When kanji were first developed in China they were
each designed to express a specific meaning or word in the Chinese
language. They serve the same function in Japanese. Although Japanese
can be written phonetically with both hiragana and katakana, it
is the kanji, and words formed by combinations thereof, that bring
meaning to what is written.
The Development of Kanji
As with Egyptian hieroglyphics and other ancient writing systems,
kanji began with drawings of natural objects. Such characters
are celled pictographs. The first kanji represented objects
that were often seen in daily life. Some examples are sun 日
and tree 木.
Shell and Bone Pictographs
In ancient times Chinese government officials consulted soothsayers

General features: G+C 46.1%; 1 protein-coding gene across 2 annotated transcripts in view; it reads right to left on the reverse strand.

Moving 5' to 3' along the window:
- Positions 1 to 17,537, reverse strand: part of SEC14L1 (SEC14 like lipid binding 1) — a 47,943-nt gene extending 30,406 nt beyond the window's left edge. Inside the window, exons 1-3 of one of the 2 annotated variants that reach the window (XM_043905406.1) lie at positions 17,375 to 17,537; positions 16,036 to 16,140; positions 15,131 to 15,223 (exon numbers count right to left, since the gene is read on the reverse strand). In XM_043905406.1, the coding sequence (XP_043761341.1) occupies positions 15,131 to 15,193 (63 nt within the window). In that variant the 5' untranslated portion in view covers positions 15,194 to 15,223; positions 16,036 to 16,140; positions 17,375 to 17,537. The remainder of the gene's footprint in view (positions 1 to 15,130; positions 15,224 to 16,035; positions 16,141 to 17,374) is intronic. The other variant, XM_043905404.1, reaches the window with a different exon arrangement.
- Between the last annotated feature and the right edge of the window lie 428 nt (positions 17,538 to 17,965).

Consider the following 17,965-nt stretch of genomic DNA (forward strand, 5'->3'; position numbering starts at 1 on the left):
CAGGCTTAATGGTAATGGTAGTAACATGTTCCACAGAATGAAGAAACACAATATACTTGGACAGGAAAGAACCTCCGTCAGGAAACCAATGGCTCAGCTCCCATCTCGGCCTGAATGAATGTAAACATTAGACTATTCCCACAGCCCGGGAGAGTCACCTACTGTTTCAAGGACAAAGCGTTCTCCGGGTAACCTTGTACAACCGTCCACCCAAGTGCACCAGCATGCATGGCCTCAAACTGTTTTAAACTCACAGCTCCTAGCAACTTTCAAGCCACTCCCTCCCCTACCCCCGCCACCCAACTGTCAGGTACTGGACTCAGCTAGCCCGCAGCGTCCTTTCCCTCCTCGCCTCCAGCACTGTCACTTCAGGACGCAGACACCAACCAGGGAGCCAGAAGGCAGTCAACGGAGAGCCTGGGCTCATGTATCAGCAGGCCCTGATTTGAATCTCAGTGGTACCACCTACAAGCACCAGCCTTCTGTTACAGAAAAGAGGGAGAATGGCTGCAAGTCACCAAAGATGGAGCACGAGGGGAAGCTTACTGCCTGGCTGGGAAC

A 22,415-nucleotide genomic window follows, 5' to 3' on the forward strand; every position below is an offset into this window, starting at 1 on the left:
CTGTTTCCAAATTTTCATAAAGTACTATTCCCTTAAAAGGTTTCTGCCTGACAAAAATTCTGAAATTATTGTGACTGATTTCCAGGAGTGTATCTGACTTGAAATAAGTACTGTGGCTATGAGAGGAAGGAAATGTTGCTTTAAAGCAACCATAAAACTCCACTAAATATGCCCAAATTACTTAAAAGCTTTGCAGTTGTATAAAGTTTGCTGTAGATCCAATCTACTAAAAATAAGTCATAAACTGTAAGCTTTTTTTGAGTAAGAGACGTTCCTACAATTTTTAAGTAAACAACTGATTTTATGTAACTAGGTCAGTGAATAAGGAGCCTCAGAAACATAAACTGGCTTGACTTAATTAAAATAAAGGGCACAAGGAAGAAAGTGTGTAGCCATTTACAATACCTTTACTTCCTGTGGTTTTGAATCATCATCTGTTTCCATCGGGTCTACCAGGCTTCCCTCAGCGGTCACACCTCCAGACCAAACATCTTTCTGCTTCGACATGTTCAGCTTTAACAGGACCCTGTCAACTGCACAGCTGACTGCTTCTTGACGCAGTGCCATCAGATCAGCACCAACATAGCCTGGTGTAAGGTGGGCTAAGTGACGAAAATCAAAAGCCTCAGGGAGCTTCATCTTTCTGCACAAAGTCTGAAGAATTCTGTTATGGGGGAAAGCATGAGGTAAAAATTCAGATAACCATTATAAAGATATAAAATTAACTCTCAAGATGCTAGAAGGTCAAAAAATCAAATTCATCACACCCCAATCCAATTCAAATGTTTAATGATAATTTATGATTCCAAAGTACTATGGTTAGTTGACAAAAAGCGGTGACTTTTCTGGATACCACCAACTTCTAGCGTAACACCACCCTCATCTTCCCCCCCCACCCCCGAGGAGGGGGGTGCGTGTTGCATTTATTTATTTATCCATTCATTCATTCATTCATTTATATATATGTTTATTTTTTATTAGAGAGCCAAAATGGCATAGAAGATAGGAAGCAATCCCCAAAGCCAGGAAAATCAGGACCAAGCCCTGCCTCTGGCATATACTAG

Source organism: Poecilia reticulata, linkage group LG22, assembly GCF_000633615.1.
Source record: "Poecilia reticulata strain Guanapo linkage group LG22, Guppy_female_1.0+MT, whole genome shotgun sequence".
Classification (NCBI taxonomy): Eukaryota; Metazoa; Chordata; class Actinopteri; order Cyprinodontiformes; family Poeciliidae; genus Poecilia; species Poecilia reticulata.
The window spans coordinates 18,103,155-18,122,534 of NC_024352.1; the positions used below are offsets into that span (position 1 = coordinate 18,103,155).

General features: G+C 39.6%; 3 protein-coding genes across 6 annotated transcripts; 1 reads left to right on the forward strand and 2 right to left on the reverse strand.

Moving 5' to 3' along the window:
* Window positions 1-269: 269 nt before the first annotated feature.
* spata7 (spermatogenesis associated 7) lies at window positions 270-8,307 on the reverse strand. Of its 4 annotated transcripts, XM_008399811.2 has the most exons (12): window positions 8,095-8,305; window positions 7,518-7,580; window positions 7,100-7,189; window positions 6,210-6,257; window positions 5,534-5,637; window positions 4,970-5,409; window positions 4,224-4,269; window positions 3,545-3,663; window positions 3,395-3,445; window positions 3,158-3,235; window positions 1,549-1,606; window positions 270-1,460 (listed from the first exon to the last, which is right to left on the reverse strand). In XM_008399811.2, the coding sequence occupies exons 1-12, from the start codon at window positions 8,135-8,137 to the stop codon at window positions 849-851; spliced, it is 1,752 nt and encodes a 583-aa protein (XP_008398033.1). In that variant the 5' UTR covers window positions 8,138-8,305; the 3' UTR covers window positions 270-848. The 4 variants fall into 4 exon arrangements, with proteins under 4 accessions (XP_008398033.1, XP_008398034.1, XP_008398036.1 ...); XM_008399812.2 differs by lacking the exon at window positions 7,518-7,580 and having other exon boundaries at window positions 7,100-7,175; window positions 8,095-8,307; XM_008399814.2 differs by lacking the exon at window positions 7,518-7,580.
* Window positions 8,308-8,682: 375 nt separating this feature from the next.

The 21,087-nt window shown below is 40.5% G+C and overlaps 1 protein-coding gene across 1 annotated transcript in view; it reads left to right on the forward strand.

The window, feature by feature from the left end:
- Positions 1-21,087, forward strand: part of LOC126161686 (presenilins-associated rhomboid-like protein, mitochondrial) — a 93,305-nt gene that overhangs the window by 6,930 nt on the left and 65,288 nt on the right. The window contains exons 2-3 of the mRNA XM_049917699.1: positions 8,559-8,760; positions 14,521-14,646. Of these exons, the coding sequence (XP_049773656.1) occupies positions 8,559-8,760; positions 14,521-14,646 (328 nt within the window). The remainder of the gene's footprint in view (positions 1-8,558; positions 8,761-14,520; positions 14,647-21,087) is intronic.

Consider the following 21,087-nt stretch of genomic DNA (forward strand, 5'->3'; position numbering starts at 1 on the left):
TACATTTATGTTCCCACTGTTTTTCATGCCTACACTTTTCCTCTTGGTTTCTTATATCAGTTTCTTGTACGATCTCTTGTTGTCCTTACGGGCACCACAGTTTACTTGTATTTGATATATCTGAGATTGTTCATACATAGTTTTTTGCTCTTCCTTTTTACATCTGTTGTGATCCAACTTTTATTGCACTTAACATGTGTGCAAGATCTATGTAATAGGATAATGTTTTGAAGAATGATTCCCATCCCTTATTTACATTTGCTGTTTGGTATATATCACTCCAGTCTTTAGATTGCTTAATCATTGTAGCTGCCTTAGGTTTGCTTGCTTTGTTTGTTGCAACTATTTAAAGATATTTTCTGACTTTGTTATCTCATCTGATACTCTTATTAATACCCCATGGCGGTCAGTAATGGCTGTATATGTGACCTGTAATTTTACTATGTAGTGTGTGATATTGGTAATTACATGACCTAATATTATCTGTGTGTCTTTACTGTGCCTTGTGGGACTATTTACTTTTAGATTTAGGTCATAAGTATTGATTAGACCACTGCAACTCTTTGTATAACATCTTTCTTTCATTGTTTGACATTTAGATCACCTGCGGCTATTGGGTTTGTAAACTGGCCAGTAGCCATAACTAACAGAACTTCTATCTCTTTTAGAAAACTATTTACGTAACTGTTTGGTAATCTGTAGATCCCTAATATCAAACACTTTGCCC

about important matters. In the 14th century B.C. they devised
a system of characters to record their advice by carving primitive
pictographs on tortoise shells and animal bones. These shell
and bone pictographs are the oldest kanji and the forerunner
of the complex system that later developed.
The Evolution of Kanji
Shell and bone pictographs
These pictographs were used from the 12th century B.C. to the
3rd century A.D. They were, carved on bronze war and other tools
made from metal. They were much more stable in shape than the
shell and bone pictographs.
In the Year 221 B.C. China was united under the Ch'in Emperor.
At this time kanji were standardized into a universal form.
These were abbreviated versions of the seal characters.
These characters were more systematic than any of the others.
Copyright (C) 2000-2013"; ?> eigoTown.com, Limited. All rights reserved.
All other trademarks are the sole property of their respective owners.
No reproduction or republication without written permission.